Medici money : banking, metaphysics, and art in fifteenth-century Florence

by Tim Parks

Hardcover, 2005




New York : W. W. Norton & Co., c2005.


The Medici are famous as the rulers of Florence at the high point of the Renaissance. Their power derived from the family bank, and this book tells the fascinating, frequently bloody story of the family and the dramatic development and collapse of their bank (from Cosimo who took it over in 1419 to his grandson Lorenzo the Magnificent who presided over its precipitous decline). The Medici faced two apparently insuperable problems: how did a banker deal with the fact that the Church regarded interest as a sin and had made it illegal? How in a small republic like Florence could he avoid having his wealth taken away by taxation? But the bank became indispensable to the Church. And the family completely subverted Florence's claims to being democratic. They ran the city. Medici Money explores a crucial moment in the passage from the Middle Ages to the Modern world, a moment when our own attitudes to money and morals were being formed.To read this book is to understand how much the Renaissance has to tell us about our own world. Medici Money is one of the launch titles in a new series, Atlas Books, edited by James Atlas. Atlas Books pairs fine writers with stories of the economic forces that have shaped the world, in a new genre - the business book as literature.… (more)

User reviews

LibraryThing member kukulaj
This was a great fun book. It's an easy introduction to 15th Century Florence. I've read bits and pieces here and there about that time and place, but this book put the pieces together nicely. Of course it is not a long book and not a dense book either, so it is far from comprehensive. Really it is more of a starting point, a trigger to go read more.

Egads I don't think I ever realized that the Pope that Luther fought against was the son of Lorenzo the Magnificent. How about that!

I did find the writing style of the book a bit annoying. There are sentence fragments all over the place. It's not carelessly done - it's too consistent for that. It's just sort of deliberately informal, chatty. It wasn't a total obstacle - it was clear enough what the author was saying.

There were many fun references to our current social/political environment. That's a major theme of the book, the way that 15th Century Florence was the birthplace of our modern society. Of course any such hypothesis has to be simplistic to the point almost of absurdity. But the cartoon starkness of it makes it clearer. Maybe the reader will be motivated to study further, to fill in the subtleties. How was Luther different than Savonarola?

The tight relationship between money - banking - and politics: that's the core of it. How money has erased old family power. (There's one of those sentence fragments!)

Ah, there was a sentence in the book somewhere... in a productive economy, banks can make money by investing in productive enterprises. When all the productivity has moved elsewhere, the only money to be made is by encouraging the powerful to overspend on grand gestures, military and otherwise. Definitely many pointed references to present circumstances, though not always clearly labeled as such!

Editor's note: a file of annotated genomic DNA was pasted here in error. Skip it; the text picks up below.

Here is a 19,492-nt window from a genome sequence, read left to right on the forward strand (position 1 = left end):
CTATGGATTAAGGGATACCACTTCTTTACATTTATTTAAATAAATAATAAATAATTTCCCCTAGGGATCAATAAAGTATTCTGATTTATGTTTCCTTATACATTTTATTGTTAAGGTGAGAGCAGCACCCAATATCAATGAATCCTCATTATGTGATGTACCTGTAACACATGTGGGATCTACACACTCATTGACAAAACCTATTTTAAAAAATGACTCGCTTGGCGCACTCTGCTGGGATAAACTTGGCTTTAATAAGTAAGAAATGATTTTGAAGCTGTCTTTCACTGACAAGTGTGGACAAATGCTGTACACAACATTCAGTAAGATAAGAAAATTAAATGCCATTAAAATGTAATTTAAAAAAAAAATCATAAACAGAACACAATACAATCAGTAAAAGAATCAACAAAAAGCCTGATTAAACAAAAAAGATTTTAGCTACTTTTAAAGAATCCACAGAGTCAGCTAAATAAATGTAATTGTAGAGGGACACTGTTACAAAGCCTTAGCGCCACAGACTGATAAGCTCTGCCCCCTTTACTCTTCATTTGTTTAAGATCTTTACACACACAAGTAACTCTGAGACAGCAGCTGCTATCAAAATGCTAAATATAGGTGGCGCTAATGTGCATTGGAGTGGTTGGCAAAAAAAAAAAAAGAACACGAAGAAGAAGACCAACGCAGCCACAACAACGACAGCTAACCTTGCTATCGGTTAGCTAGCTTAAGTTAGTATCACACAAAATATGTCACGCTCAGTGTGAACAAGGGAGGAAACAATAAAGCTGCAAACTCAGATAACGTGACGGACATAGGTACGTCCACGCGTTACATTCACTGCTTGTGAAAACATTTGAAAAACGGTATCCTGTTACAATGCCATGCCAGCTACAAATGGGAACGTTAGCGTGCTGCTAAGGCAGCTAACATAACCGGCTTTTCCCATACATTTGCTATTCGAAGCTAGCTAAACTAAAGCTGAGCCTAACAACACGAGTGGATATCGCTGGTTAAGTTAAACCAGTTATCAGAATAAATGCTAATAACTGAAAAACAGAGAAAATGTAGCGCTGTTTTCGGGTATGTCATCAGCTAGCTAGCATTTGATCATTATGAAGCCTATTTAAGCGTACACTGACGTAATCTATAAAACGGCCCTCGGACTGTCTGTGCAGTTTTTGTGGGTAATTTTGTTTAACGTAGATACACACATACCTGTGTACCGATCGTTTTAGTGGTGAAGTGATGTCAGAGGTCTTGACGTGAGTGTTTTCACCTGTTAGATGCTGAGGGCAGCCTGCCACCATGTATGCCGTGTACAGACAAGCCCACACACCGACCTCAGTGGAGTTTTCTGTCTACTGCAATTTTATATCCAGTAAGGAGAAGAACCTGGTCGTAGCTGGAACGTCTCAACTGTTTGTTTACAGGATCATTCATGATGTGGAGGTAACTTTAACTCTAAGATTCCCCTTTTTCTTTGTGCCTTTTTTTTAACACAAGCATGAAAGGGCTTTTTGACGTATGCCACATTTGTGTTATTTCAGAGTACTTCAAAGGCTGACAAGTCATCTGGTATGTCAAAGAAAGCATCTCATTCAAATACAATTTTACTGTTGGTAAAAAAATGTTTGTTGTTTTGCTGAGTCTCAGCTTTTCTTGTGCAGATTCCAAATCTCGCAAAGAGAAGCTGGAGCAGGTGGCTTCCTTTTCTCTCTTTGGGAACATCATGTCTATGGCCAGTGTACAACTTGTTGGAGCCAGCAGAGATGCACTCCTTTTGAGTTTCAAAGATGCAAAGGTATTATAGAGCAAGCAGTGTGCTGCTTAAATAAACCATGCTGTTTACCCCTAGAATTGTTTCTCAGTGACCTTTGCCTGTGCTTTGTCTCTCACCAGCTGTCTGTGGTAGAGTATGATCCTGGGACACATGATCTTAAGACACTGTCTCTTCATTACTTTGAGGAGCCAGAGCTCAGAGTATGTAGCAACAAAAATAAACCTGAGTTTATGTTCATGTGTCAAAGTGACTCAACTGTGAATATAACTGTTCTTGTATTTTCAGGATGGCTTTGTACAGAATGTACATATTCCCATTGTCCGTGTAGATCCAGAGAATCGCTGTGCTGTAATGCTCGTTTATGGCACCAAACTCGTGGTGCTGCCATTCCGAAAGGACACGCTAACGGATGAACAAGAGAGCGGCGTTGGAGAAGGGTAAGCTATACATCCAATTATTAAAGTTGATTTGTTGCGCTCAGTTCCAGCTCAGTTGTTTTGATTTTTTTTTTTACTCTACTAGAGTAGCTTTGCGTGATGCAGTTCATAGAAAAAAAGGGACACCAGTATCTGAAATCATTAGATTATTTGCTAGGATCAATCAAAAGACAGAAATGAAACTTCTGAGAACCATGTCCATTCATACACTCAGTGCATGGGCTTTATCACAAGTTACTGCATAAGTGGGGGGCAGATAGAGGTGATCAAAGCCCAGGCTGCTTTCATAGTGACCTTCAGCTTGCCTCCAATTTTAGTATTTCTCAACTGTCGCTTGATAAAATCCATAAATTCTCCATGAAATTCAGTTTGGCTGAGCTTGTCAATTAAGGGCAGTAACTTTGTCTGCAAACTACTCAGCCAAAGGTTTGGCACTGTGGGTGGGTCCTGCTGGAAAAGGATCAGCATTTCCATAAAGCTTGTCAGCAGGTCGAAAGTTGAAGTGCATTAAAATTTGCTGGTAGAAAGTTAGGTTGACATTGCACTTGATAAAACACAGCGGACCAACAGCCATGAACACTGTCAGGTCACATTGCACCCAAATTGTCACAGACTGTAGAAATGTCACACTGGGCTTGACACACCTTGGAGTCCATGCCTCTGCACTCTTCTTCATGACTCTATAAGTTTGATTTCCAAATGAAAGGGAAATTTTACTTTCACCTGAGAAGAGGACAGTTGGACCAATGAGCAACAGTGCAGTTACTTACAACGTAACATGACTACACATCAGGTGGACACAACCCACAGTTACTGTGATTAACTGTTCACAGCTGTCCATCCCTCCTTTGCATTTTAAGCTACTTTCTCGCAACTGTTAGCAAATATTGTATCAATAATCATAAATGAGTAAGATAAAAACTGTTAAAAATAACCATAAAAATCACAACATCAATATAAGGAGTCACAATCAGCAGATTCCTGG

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LibraryThing member morien
A pretentious title to a moderately well written but sometimes poorly edited book. Because unnatural. Yup, that's what got printed on page 193. Plus the author seems to have equated religion or the Catholic Church of the time with metaphyiscs. Or he just wanted to sound fancy. I think the book would have been better without the pretentiousness.

My biggest complaint is that if this is supposed to be a non-fiction work, then a true bibliography and a notes section should have been included. Instead there is a "Bibliographic Notes" section where he gives his opinion of other works on the Medici.
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LibraryThing member ksinats
The very thing that made the Medici rich (usury)made them vulnerable. The antidote, emblematic of the pragmatist patriarch Cosimo Medici, was to link their wealth to the public, cultural good. The other centrepiece in this story is the Renaissance with its accompanying inquiry into the nature of man, science and beauty (along with the predictably prickly relationship with the Church). Tim Parks is a wonderful raconteur and this book is another winner in his repetoire.… (more)
LibraryThing member adamclaxton
Tim Parks Medici Money is a somewhat peculiar look at the famed Medici family of renaissance Italy and the banking organization they were most recognized for. The book suffers from rather poor editing, with timeline jumps, poor sentencing and at times overbearing waffle - his explanation of monetary connections between the Medici provincial banks left me confused. His writing style doesn’t seem too far removed from that of a script to a light hearted documentary. I would say this is a good introduction to the 15th century Europe and the fame Medici family but sadly nothing more.… (more)



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